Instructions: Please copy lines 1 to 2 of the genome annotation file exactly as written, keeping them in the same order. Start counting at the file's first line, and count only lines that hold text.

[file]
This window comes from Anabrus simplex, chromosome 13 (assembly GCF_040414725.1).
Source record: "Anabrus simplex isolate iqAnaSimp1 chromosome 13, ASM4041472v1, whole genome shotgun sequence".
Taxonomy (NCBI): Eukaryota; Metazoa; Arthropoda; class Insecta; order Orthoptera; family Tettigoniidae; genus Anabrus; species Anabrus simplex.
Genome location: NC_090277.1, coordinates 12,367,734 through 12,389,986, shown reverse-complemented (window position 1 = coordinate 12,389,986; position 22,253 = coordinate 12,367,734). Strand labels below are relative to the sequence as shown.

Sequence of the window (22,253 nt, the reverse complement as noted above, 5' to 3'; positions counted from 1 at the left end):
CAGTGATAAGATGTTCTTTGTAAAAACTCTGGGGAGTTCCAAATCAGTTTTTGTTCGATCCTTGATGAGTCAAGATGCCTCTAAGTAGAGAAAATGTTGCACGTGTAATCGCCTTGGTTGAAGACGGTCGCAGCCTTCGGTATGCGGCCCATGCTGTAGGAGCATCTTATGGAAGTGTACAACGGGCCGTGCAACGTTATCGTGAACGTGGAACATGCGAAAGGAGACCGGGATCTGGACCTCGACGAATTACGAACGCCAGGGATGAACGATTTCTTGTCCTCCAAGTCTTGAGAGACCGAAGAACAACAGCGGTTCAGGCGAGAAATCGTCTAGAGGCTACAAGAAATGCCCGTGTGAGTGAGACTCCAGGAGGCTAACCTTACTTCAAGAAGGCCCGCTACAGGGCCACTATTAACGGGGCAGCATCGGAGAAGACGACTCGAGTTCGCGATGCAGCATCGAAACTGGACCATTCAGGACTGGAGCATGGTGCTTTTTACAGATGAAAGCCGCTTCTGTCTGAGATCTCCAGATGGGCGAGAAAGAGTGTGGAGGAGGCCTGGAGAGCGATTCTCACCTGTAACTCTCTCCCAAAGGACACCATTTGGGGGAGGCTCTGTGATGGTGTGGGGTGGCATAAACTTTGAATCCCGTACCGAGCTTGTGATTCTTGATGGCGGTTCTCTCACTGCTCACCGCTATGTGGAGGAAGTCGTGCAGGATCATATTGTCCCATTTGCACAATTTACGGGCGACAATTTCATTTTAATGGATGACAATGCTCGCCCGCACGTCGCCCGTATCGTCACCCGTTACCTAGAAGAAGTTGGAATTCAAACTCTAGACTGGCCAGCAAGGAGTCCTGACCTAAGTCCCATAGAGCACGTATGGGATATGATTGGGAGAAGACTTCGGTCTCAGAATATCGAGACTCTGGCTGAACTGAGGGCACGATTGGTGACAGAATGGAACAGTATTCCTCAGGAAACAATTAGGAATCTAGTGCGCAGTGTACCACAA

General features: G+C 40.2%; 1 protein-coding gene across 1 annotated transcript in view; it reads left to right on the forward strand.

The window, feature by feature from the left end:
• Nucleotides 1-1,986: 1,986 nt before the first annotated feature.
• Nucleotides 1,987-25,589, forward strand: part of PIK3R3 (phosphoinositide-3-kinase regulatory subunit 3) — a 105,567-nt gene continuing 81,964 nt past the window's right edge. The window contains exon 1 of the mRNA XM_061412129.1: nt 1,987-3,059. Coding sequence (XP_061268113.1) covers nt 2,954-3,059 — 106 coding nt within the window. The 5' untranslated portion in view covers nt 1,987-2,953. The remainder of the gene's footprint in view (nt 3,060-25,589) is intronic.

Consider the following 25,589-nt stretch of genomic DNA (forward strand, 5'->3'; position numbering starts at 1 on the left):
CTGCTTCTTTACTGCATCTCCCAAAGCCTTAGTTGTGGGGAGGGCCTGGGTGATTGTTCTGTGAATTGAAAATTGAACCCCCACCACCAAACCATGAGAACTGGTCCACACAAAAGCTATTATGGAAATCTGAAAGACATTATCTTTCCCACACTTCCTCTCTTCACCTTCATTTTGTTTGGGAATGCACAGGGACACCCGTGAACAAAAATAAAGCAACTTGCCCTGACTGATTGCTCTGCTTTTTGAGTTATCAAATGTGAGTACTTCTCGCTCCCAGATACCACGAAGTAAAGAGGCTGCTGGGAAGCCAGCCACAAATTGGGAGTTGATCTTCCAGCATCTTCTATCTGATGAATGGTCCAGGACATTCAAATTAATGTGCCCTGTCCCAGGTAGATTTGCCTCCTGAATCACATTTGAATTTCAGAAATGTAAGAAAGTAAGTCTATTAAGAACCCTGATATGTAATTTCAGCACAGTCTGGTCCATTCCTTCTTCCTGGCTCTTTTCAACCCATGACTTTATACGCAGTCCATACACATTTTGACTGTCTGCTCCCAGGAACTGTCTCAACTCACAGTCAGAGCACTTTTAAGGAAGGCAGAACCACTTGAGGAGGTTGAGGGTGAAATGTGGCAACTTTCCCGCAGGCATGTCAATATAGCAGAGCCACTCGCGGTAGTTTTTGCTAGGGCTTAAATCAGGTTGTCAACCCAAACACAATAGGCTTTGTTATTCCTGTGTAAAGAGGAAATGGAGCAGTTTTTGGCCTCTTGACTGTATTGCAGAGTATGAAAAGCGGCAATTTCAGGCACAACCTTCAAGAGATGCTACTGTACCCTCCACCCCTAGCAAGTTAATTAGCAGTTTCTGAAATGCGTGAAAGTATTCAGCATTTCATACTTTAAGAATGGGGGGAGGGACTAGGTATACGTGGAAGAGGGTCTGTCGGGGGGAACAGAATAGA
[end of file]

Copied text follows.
This window comes from Anabrus simplex, chromosome 13 (assembly GCF_040414725.1).
Source record: "Anabrus simplex isolate iqAnaSimp1 chromosome 13, ASM4041472v1, whole genome shotgun sequence".